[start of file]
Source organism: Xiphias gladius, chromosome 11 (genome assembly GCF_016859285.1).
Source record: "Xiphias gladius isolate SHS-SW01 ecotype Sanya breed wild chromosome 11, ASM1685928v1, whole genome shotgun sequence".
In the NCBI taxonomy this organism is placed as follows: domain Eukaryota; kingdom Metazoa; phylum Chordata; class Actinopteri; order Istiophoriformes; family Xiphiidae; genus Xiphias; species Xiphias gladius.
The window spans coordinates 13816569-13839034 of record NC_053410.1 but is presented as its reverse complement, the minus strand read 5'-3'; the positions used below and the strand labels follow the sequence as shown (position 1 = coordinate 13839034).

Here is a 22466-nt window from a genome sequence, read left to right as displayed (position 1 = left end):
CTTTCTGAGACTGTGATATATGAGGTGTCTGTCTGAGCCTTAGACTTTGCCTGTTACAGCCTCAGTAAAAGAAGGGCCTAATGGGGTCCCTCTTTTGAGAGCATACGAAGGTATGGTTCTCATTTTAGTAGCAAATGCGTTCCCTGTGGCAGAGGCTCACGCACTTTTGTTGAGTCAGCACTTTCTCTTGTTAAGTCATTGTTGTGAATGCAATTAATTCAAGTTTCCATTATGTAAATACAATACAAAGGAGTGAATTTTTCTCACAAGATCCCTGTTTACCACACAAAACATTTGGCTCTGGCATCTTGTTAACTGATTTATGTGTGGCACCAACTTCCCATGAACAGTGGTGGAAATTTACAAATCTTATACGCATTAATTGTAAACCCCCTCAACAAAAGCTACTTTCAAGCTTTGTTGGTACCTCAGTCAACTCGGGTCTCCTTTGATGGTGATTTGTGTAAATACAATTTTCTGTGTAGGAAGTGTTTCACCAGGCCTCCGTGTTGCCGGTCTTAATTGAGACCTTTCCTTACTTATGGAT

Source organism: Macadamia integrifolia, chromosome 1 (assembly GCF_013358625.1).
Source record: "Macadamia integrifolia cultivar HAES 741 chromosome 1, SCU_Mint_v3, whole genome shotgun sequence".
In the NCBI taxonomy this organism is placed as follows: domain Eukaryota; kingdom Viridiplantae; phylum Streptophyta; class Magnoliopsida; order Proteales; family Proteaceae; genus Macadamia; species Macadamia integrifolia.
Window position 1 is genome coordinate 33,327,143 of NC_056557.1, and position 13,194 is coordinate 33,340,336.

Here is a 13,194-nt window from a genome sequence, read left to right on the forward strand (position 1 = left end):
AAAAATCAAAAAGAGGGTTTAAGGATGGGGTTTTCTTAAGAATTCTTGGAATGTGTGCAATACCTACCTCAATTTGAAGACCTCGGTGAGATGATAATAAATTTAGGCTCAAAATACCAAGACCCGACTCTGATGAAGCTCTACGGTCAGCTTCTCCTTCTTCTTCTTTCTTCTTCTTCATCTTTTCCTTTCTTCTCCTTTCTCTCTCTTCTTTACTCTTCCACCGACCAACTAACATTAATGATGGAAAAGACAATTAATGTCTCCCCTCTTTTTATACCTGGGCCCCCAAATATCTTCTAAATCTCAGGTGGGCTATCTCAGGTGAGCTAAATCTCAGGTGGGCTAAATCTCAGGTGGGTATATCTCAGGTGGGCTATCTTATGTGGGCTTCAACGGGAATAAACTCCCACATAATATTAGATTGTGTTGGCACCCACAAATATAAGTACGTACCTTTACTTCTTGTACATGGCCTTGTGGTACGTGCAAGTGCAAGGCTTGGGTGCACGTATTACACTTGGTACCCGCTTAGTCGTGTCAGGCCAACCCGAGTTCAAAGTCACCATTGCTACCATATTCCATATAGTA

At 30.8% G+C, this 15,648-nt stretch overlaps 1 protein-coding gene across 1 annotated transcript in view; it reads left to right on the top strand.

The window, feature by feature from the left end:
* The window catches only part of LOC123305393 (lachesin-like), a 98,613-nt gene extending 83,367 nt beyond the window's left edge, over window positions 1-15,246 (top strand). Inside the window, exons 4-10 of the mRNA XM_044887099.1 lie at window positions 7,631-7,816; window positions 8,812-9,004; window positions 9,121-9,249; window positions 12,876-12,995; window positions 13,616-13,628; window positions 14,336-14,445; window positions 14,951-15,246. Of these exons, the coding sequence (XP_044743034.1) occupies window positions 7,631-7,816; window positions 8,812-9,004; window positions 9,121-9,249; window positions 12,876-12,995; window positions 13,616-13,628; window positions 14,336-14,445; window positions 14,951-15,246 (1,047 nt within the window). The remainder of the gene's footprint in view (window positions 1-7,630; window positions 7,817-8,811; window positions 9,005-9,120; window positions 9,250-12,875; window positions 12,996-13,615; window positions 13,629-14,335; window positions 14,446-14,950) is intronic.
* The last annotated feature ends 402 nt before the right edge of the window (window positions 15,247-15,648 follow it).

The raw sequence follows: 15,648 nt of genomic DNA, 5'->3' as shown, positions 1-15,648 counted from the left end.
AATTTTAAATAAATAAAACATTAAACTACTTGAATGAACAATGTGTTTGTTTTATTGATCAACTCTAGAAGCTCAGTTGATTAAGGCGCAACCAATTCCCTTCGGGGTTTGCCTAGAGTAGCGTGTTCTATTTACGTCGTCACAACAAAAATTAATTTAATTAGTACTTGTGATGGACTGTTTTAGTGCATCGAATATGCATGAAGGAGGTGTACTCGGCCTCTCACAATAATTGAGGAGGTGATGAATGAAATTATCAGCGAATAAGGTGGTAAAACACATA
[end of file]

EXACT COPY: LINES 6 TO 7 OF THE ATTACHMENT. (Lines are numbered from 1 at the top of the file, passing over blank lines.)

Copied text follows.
CTTTCTGAGACTGTGATATATGAGGTGTCTGTCTGAGCCTTAGACTTTGCCTGTTACAGCCTCAGTAAAAGAAGGGCCTAATGGGGTCCCTCTTTTGAGAGCATACGAAGGTATGGTTCTCATTTTAGTAGCAAATGCGTTCCCTGTGGCAGAGGCTCACGCACTTTTGTTGAGTCAGCACTTTCTCTTGTTAAGTCATTGTTGTGAATGCAATTAATTCAAGTTTCCATTATGTAAATACAATACAAAGGAGTGAATTTTTCTCACAAGATCCCTGTTTACCACACAAAACATTTGGCTCTGGCATCTTGTTAACTGATTTATGTGTGGCACCAACTTCCCATGAACAGTGGTGGAAATTTACAAATCTTATACGCATTAATTGTAAACCCCCTCAACAAAAGCTACTTTCAAGCTTTGTTGGTACCTCAGTCAACTCGGGTCTCCTTTGATGGTGATTTGTGTAAATACAATTTTCTGTGTAGGAAGTGTTTCACCAGGCCTCCGTGTTGCCGGTCTTAATTGAGACCTTTCCTTACTTATGGAT

Source organism: Macadamia integrifolia, chromosome 1 (assembly GCF_013358625.1).